How Do CDs Work? Start Stacking Your Savings

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No one wants to lose money or invest poorly. Though there are no guarantees, investing in a certificate of deposit has fewer risks than investing in stocks and slightly higher rewards than a standard savings account or money market account. 

How Does a CD Work?

A CD is a type of savings account. When you open a CD, you agree to leave money in the account for a specific period of time. Over that period, the money earns interest, which you can withdraw at the end of the term.

How CDs Work: Step-by-Step

CDs are essentially time deposit accounts that pay a fixed interest rate over a period of time which, on average, ranges from a few months to five years. Given the set term lengths, any early withdrawals of funds before the fixed maturity date come with a penalty fee.

Here is a breakdown of how CDs work in three easy steps:

  1. Deposit your money into a CD account.
  2. Agree not to make any withdrawals for the length of the CD term.
  3. When the term ends and the account is matured you get your money plus whatever was earned in interest back.

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Good To Know

CDs offer important benefits, such as:

  • Interest: CD accounts earn compounding interest. That means interest is added to the principal, and you earn interest on your interest over the course of the CD term.
  • Low risk: CDs don’t fluctuate. As long as you keep your money in one, you’re guaranteed the interest.
  • Government guarantee and insured: CDs are FDIC insured, as long as the bank that issues them has FDIC insurance. This is the same protection that savings accounts, money market accounts and checking accounts offer.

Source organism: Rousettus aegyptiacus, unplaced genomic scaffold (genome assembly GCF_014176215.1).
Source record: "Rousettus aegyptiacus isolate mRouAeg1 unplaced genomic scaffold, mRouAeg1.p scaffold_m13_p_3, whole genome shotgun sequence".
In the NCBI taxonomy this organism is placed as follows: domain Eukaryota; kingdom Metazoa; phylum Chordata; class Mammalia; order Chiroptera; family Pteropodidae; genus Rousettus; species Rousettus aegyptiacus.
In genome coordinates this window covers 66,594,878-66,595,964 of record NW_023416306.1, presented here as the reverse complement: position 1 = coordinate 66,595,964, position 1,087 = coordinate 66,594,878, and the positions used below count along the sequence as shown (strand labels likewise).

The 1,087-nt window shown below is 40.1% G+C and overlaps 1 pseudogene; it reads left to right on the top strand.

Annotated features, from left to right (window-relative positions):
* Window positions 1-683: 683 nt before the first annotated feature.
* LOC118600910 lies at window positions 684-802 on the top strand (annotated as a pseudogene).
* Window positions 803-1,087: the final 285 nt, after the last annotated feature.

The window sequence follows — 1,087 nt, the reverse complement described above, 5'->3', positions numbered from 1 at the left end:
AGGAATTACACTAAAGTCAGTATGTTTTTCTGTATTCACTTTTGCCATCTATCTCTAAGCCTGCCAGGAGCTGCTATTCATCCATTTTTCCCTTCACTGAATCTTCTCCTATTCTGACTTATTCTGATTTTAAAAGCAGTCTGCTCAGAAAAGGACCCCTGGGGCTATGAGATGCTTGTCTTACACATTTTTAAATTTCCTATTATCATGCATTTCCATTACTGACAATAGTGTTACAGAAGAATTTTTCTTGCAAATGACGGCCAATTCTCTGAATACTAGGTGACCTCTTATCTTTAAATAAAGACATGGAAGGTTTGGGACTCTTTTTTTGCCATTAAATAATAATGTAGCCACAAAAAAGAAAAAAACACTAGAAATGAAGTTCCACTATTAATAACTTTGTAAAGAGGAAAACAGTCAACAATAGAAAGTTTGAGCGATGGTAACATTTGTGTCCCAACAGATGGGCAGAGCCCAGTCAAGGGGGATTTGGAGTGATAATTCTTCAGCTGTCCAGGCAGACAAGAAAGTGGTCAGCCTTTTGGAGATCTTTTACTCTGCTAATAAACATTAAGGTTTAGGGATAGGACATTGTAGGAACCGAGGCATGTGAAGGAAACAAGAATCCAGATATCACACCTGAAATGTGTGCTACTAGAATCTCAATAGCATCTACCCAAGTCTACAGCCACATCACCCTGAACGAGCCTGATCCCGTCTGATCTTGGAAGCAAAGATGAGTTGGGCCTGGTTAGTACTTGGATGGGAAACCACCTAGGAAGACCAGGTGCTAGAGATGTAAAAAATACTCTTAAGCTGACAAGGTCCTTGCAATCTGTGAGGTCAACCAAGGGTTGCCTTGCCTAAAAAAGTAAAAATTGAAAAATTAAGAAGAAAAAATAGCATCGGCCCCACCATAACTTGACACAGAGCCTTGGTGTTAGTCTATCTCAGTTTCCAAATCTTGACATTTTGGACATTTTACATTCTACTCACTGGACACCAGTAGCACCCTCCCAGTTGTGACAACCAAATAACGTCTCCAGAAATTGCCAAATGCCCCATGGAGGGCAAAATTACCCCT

• Steady returns: Some CDs pay a very competitive rate, especially when compared with other guaranteed accounts such as savings accounts.

Why Choose CDs?

CDs are considered one of the safest forms of investment. Other key features of CDs include:

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Depending on which financial institution you bank with, your bank or credit union’s CD products also might be referred to as:

CD Terms

The terms of a CD detail important information about the account. This includes the following features that are locked in:

Types of CDs

There are some important distinctions between the different types of CD accounts. Understanding these differences can help you choose the one that’s best for you.

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Why Would You Use a CD?

People use CDs to help them meet a variety of financial goals. They include:

CDs can be a part of anyone’s financial plans. They’re a great option for people who:

Do CDs Affect Your Credit Score?

Assets such as savings accounts and CDs don’t directly affect your credit score. Your credit score is based on the following factors:

Some banks check your credit when you open a new account. This can affect your credit score because it is a new inquiry. Fortunately, inquiries make up only 10% of your credit score, so a hard pull should drop your score by just a few points.